So where's the best place to watch the World Cup this July? I'm asking this less for myself, more as a puzzle. I know one sports writer/lecturer who is taking her toddler to South Africa for the full atmosphere (but worrying as much about which malaria tablets to take as how to get tickets). My Brazilian-based friend plans to come back "home" to London just in case England does really well - I also happen to know he likes being around the UK for the soft fruits season, so that's two draws. Meanwhile his wife thinks it might be more fun in Brazil, just in case her team does really well. While the Dads group from Nell's school look set to fall back on a CAMRA (ie, real) pub near Baker Street that serves Abbot Ale and when they drank there last undoubtedly set up England's recent victory in the friendly against Egypt. A winning ritual should not be broken they claim.
Where you watch and how you get to that place can be a brilliant way of sharing the joys and blows of being a football follower, or it can be rubbish (yes, that's why there's a picture of the rat infested rubbish truck from the recent Rio carnival!). I'm guessing I'll see some of the games with friends and family on outdoor screens, walkable distances from my home.
It's been 10 years - this coming April - since Lola and I took our last flights (first as well in her case as she was not quite two years). Nell is nine years and still hasn't gone on a plane. Pete has flown in the past 10 years but only twice, once for fun and once for work, so our family footprint has stayed low for a significant length of time compared to our friends.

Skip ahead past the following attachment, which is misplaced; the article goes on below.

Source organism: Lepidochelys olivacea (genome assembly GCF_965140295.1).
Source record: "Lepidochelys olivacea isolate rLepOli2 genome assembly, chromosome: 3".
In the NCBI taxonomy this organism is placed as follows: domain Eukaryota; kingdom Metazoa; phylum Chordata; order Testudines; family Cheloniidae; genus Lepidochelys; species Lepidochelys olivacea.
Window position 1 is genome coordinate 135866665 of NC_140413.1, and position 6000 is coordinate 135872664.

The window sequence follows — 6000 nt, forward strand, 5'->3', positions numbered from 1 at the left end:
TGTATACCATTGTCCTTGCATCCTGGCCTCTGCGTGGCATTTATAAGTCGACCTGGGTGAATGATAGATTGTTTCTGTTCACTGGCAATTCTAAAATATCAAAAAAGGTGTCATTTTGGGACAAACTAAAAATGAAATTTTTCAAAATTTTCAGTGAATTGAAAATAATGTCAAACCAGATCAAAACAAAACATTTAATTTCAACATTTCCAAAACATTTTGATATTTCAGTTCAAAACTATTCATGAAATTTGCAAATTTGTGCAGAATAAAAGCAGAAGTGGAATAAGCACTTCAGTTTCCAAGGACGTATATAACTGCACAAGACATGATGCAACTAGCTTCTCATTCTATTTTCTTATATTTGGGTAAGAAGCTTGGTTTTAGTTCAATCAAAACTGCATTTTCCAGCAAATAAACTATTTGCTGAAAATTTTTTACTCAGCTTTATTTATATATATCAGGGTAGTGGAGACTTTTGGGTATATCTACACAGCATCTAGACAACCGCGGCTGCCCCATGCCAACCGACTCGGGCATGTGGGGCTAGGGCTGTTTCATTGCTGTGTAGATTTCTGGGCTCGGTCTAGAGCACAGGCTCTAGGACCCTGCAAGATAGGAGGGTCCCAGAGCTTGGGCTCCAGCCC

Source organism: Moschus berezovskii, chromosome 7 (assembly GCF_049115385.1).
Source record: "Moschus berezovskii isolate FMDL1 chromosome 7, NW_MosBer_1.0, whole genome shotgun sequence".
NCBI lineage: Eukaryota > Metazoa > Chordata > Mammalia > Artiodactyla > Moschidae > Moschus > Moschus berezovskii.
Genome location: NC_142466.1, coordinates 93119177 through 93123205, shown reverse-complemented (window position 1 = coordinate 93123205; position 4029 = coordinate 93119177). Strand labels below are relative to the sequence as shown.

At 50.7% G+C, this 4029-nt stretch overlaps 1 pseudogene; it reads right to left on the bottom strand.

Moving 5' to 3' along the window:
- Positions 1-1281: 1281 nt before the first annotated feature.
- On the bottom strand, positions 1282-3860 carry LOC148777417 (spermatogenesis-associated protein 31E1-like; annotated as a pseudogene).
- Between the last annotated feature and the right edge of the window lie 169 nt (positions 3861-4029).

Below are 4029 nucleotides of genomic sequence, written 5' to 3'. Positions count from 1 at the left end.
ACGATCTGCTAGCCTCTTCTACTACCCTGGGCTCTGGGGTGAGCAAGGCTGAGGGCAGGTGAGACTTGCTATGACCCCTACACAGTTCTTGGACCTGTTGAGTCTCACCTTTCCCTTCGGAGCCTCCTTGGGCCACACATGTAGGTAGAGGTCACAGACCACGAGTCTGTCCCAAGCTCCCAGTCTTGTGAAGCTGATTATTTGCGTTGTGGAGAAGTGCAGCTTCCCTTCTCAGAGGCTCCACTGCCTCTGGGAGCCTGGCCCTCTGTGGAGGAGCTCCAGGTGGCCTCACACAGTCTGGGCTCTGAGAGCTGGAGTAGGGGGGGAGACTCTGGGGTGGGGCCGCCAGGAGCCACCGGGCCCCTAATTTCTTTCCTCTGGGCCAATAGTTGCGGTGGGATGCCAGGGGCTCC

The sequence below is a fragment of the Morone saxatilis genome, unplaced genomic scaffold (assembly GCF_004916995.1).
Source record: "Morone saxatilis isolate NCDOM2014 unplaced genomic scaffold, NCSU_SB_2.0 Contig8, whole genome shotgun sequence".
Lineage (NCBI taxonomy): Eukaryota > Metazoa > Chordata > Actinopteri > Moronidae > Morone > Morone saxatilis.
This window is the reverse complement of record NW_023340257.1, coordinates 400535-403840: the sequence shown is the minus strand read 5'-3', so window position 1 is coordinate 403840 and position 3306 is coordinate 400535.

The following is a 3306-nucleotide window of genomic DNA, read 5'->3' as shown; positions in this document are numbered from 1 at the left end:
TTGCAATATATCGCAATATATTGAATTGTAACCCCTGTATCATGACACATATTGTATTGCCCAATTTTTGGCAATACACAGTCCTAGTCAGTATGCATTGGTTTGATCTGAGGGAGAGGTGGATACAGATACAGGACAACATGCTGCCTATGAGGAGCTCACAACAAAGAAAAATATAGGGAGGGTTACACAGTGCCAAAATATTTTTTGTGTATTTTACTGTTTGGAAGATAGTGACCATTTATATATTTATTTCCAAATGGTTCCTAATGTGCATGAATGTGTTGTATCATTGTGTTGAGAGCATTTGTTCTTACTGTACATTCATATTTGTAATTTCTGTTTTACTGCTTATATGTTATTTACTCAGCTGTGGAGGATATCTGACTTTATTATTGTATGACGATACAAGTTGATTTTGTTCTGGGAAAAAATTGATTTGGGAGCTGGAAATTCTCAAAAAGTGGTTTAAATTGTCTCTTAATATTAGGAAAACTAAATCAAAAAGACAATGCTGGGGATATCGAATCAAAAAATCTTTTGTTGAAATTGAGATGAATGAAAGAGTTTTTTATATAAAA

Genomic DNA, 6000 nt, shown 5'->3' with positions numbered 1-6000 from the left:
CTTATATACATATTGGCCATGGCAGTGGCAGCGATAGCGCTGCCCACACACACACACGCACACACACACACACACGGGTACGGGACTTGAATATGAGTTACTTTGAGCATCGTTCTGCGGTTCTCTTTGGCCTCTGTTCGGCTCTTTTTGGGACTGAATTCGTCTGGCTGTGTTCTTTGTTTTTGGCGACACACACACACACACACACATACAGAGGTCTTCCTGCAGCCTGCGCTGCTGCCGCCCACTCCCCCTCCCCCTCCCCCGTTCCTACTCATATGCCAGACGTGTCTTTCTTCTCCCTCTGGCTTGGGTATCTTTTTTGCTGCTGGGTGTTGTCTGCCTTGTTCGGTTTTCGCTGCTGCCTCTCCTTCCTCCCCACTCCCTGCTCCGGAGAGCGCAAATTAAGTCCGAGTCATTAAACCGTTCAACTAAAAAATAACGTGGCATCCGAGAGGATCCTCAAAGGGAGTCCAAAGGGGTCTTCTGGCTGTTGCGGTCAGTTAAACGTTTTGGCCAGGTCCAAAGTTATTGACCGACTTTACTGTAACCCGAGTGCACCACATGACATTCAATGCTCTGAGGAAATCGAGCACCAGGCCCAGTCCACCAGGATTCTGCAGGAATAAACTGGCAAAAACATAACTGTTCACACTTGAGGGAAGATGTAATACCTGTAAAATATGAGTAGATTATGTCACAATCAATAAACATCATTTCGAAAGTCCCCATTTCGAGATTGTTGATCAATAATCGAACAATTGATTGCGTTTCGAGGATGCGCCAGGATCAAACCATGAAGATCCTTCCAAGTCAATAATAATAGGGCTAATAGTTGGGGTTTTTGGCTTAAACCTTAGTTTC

Our no-plane boast is not so great if we compare with our own childhoods - Pete never took a plane journey with his family, it wasn't until he was 18 that he set off for an airport check-in. I think I made one return flight to Northern Ireland as a toddler (apparently noisily confusing nuns with Father Christmas) and then another aged 15 when my Dad suddenly took us all to Paxos, a Greek island.
Our family's experience shows you can have fun at home in the World Cup (why, even Lola was born at the start of the 1998 kickathon), in fact home is probably the only place you can watch every game, keep up to date with every bit of information and still keep that carbon footprint a blistering zero. Here's to an England win...